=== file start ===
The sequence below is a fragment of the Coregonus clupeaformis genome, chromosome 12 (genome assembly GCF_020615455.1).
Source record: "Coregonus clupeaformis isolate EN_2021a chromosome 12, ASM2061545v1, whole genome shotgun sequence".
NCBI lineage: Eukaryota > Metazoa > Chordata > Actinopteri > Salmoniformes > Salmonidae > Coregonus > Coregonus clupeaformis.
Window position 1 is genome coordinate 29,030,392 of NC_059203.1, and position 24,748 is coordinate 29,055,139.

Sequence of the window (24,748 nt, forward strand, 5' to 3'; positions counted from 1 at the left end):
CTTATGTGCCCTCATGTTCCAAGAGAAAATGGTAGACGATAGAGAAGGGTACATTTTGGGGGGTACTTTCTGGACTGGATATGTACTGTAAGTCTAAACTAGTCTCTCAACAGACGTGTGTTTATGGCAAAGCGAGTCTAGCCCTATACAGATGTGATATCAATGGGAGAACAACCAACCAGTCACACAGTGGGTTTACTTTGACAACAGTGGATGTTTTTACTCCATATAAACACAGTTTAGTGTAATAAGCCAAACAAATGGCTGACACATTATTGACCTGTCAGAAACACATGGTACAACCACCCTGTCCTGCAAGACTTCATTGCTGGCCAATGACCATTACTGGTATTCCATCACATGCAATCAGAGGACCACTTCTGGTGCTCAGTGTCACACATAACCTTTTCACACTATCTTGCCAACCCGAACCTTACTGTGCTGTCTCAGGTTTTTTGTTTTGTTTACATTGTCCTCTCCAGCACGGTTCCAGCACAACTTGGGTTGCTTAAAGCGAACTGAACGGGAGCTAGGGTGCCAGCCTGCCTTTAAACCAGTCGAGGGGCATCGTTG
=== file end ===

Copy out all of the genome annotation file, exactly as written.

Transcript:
The sequence below is a fragment of the Coregonus clupeaformis genome, chromosome 12 (genome assembly GCF_020615455.1).
Source record: "Coregonus clupeaformis isolate EN_2021a chromosome 12, ASM2061545v1, whole genome shotgun sequence".
NCBI lineage: Eukaryota > Metazoa > Chordata > Actinopteri > Salmoniformes > Salmonidae > Coregonus > Coregonus clupeaformis.
Window position 1 is genome coordinate 29,030,392 of NC_059203.1, and position 24,748 is coordinate 29,055,139.

Sequence of the window (24,748 nt, forward strand, 5' to 3'; positions counted from 1 at the left end):
CTTATGTGCCCTCATGTTCCAAGAGAAAATGGTAGACGATAGAGAAGGGTACATTTTGGGGGGTACTTTCTGGACTGGATATGTACTGTAAGTCTAAACTAGTCTCTCAACAGACGTGTGTTTATGGCAAAGCGAGTCTAGCCCTATACAGATGTGATATCAATGGGAGAACAACCAACCAGTCACACAGTGGGTTTACTTTGACAACAGTGGATGTTTTTACTCCATATAAACACAGTTTAGTGTAATAAGCCAAACAAATGGCTGACACATTATTGACCTGTCAGAAACACATGGTACAACCACCCTGTCCTGCAAGACTTCATTGCTGGCCAATGACCATTACTGGTATTCCATCACATGCAATCAGAGGACCACTTCTGGTGCTCAGTGTCACACATAACCTTTTCACACTATCTTGCCAACCCGAACCTTACTGTGCTGTCTCAGGTTTTTTGTTTTGTTTACATTGTCCTCTCCAGCACGGTTCCAGCACAACTTGGGTTGCTTAAAGCGAACTGAACGGGAGCTAGGGTGCCAGCCTGCCTTTAAACCAGTCGAGGGGCATCGTTG